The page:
04 October 2012

Go ahead... read a Banned Book

We take it for granted that we have a Constitutionally-protected right both to Free Speech, and the Freedom to Read.
But remember, freedom requires vigilance.  There are those who would seek to limit what we can read, even here in the United States. 
We're nearing the end of the 30th Annual National Banned Books Week .
Here's the top 20 of the Top 100 Books Banned/Challenged 2000-2009:
1. Harry Potter (series), by J.K. Rowling
2. Alice series, by Phyllis Reynolds Naylor
3. The Chocolate War, by Robert Cormier
4. And Tango Makes Three, by Justin Richardson/Peter Parnell
5. Of Mice and Men, by John Steinbeck
6. I Know Why the Caged Bird Sings, by Maya Angelou
7. Scary Stories (series), by Alvin Schwartz
8. His Dark Materials (series), by Philip Pullman
9. ttyl; ttfn; l8r g8r (series), by Lauren Myracle
10. The Perks of Being a Wallflower, by Stephen Chbosky
11. Fallen Angels, by Walter Dean Myers
12. It’s Perfectly Normal, by Robie Harris
13. Captain Underpants (series), by Dav Pilkey
14. The Adventures of Huckleberry Finn, by Mark Twain
15. The Bluest Eye, by Toni Morrison
16. Forever, by Judy Blume
17. The Color Purple, by Alice Walker
18. Go Ask Alice, by Anonymous
19. Catcher in the Rye, by J.D. Salinger
20. King and King, by Linda de Haan

Note that most of these are fiction.  Fiction explores the human condition.  To deny that we are violent, racist, or sexual beings is to be untrue to ourselves as humans.  Reading enables us to reflect on our joys, and our flaws.  To celebrate ourselves, and to challenge ourselves to behave better toward one another.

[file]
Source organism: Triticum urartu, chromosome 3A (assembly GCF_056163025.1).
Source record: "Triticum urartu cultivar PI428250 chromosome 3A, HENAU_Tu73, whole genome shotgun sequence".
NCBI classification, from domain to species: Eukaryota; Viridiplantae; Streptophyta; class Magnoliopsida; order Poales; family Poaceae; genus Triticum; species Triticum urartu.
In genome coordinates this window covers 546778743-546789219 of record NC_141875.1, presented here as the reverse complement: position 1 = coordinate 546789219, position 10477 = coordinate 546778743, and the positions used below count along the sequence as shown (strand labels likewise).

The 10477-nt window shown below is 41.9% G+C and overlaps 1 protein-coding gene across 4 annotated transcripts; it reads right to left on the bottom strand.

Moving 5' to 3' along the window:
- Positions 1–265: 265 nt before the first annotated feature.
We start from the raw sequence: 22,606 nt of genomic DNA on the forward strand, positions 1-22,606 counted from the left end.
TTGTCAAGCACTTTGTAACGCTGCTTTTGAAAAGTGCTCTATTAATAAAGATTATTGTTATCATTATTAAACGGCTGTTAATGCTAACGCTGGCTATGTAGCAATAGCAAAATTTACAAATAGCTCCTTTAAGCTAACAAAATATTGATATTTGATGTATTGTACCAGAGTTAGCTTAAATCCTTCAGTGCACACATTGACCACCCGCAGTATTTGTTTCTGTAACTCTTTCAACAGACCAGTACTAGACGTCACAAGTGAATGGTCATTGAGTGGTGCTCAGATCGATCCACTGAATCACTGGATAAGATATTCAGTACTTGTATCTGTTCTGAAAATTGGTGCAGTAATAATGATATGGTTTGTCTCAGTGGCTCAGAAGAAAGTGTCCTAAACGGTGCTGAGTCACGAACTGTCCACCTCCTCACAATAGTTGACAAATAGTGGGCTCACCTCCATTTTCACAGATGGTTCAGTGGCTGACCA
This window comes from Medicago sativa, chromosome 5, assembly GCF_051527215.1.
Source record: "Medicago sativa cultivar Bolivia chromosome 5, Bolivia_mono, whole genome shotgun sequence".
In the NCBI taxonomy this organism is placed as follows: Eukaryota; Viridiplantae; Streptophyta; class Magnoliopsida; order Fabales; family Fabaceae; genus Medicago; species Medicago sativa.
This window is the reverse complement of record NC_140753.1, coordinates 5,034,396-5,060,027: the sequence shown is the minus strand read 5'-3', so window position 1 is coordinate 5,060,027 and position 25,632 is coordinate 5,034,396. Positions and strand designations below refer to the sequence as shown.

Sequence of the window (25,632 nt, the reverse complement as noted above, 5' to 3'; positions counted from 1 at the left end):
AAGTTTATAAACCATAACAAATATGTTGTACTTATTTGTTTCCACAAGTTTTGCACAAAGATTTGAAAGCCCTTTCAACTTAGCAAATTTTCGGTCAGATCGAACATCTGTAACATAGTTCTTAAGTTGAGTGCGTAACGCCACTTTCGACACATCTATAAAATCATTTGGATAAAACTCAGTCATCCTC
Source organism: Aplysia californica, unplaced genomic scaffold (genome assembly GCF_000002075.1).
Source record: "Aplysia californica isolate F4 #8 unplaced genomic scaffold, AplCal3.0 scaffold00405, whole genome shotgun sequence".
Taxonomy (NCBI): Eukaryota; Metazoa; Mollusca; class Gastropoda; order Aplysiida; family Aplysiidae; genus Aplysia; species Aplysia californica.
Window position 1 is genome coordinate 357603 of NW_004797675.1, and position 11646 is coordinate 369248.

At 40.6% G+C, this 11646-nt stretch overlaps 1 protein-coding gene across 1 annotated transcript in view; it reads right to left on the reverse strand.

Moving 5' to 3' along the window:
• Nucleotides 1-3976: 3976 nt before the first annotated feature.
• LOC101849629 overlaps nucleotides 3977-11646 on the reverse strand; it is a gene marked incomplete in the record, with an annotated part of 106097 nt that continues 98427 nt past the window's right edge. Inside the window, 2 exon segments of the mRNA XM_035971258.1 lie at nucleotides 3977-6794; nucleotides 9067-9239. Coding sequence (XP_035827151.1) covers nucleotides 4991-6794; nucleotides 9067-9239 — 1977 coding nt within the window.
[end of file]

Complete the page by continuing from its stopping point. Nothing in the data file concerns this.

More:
One of the most egregious cases of censorship on my radar these days is what's going on in Tucson Unified School District.  Educate yourself.

Our nation was founded on widespread literacy; printers up and down the Eastern Seaboard were able to share ideas and information quickly (for the era) - the 18th Century Internet, if you will.  Which pieces of writing are truth, which are opinion, and which are out-and-out lies?  Then and now, it's OUR responsibility as readers to decide.

Freedom includes everything.  Take a deep breath.  You can handle it.
  • You thought 50 Shades of Grey was racy?  Try Anne (Roquelaire) Rice's Sleeping Beauty trilogy, Anais Nin's Delta of Venus or Little Birds, or Marquis de Sade's Justine.  
  • Hitler's Mein Kampf or Mao's Little Red Book
  • You can read about the Ku Klux Klan or the Black Panthers
  • Books by Bill O'Reilly or Chris Matthews. 
  • Laura Ingalls Wilder or Judy Blume. 
  • Books that extoll or disparage organized religion of each and every denomination.

Remember, nearly everything in print is objectionable to somebody.  The thought of reading Mein Kampf kind of turns my stomach.  But like they say, "Keep your friends close and your enemies closer."  If today's Tea Party seems uncannily like the John Birch Society, it might be nice for me to know what they're talking about.
Here's an encouraging anecdote, and reason #279 why I like living in Maine.
Check out this map, a portion of the interactive "Mapping Censorship" map:
All those blue flags represent communities where books have been banned or challenged in schools or libraries since 2007.  Maine has just one.
"(Lewiston, 2008) Robie Harris'  It's Perfectly Normal: A Book about Changing Bodies, Growing Up, Sex, and Sexual Health was removed by a patron because of her objections to the book's sexual content. Other patrons donated 4 copies of the book, which remain in circulation today."
I'm grateful to live in a country that is free, and especially in a state where those freedoms are held particularly sacred.

Celebrate your freedom this week, and every week. 
Read a Banned Book.

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